On January 1, 2019, Ernest Grant, PhD, RN, FAAN, became president of the American Nurses Association (ANA), the first man ever to hold the position. As a minority nurse trailblazer with more than 30 years of clinical and leadership experience, he was well equipped to break one of the remaining glass ceilings in nursing.
Grant, who holds a PhD in nursing, headed North Carolina’s nationally renowned Jaycee Burn Center at UNC Hospitals in Chapel Hill, where he started as a staff nurse in 1982. He has deep roots in the area, having earned his bachelor’s from North Carolina Central University and his master’s and doctoral degrees from UNC-Greensboro.
An internationally recognized expert on burn care and fire safety, Grant was presented with a Nurse of the Year Award in 2002 by former President George W. Bush for his work treating burn victims from the World Trade Center site of the 9/11 terrorist attack.
Grant won the election by an overwhelming majority of votes from his colleagues after having served as vice president of the ANA and being an active member for decades. The organization has served nurses for 122 years, and now represents more than four million registered nurses nationwide.
Grant intends for his appointment to help unravel stereotypes about men in nursing. He plans to use his term to address some of the most pressing issues in the field, such as a looming nursing shortage that more inclusionary educational recruiting practices could alleviate.
We interviewed Dr. Ernest Grant to learn more about his historic election as ANA president and what the future holds for the association under his leadership.
What are your top priorities as far as encouraging more diversity in nursing?
Increasing gender and ethnic diversity in nursing is one of my top priorities. A nursing shortage is expected as the general population is aging, and experienced baby boomer nurses are retiring. (Projections are that 500,000 seasoned RN’s will retire by 2022, and 1.1 million new nurses will be required to replace them.) There are ways we can avoid this [predicated shortage], which include recruiting more men into nursing and increasing diversity across the profession.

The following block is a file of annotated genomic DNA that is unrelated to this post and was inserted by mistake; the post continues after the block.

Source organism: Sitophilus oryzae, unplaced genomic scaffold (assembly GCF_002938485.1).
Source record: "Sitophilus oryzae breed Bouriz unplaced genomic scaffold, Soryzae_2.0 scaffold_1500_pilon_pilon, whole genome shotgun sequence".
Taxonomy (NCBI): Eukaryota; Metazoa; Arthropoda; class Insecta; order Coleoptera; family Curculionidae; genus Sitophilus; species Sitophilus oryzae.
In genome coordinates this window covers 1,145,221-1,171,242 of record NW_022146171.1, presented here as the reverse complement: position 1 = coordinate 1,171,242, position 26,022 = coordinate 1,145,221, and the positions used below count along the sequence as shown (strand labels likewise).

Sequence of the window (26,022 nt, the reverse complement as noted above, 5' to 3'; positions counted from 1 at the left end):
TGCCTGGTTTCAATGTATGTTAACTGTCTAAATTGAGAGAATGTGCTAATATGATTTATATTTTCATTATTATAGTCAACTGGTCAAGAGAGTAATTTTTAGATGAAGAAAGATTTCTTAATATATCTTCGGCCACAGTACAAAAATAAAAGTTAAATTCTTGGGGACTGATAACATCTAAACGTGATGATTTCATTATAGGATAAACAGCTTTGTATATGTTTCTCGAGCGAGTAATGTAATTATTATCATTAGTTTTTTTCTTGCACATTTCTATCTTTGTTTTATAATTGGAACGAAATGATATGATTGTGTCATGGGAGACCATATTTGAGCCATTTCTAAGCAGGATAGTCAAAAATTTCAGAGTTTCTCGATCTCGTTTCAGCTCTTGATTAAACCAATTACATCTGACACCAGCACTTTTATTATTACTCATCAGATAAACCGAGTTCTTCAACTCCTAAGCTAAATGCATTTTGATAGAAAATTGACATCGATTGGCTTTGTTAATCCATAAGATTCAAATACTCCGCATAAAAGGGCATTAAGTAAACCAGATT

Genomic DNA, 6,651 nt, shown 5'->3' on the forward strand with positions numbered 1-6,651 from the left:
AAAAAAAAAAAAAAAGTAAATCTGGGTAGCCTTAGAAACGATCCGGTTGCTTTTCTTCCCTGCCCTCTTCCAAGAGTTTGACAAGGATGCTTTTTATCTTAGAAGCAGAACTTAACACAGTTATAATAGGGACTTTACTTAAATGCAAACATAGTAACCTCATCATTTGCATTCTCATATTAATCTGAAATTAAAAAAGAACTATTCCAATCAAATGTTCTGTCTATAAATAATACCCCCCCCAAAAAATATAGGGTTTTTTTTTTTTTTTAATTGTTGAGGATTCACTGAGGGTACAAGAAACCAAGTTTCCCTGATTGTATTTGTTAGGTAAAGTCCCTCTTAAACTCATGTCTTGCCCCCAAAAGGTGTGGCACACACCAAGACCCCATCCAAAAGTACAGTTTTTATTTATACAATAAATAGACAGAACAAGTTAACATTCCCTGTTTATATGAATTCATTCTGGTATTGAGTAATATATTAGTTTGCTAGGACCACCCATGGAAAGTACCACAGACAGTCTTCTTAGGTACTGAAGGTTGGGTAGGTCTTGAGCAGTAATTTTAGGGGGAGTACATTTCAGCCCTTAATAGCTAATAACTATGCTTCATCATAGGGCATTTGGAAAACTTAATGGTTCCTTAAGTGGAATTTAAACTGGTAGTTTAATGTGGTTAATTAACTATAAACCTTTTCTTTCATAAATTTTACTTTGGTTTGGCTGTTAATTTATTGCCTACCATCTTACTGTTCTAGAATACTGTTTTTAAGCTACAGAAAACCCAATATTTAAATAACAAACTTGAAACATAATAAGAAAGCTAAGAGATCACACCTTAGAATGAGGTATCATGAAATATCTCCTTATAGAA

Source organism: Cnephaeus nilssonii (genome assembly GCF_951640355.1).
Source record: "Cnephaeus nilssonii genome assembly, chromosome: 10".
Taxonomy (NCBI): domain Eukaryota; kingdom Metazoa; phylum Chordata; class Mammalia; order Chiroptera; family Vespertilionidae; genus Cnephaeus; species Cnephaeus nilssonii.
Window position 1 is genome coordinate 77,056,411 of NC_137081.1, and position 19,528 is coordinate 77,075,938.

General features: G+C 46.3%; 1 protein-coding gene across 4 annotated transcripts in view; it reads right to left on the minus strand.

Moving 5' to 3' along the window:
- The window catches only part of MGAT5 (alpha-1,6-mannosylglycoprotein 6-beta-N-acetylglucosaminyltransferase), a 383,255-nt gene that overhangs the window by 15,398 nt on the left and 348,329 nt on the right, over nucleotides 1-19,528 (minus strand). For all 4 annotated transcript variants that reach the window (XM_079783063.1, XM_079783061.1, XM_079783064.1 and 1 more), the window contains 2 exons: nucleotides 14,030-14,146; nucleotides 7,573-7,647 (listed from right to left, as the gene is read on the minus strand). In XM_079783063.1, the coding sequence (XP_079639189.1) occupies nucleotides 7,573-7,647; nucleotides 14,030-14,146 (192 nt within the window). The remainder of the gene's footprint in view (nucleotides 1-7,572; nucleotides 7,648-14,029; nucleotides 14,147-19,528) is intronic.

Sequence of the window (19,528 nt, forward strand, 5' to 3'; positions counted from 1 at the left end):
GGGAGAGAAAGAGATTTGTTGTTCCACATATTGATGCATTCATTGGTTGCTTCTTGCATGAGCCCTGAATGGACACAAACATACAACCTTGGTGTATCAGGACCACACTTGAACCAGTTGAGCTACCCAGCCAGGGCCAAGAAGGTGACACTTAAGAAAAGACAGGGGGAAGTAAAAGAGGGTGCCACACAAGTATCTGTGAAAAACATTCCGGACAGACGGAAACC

How will you encourage greater diversity in the nursing profession?
There should be more people of different backgrounds entering the profession so that it reflects society. One way to achieve this is through better access to scholarships and other educational and community resources. People of all ages, genders, and ethnic backgrounds must know what’s available—that there are federal loans geared to nurses, for instance.
A nursing assistant may not be aware that taking courses at a community college is possible or that an employer may offer tuition assistance. But the stumbling block is not always money; it could be having young children or home responsibilities. Online training or resources in the community that pay for child care would be the solution then.
What would encourage more men to pursue the nursing profession?
Men are joining the profession. Seeing someone who resembles them in the health care system has helped empower them to become nurses. Promoting images of men in nursing needs to begin early, starting at the grade school level and letting boys see men who are nurses. “Here’s somebody who I can identify with,” they will think. Then at the high school level, it gets reemphasized by a guidance counselor or health occupation program. In those programs, they can get certified as a nursing associate, and obtain more exposure to nursing.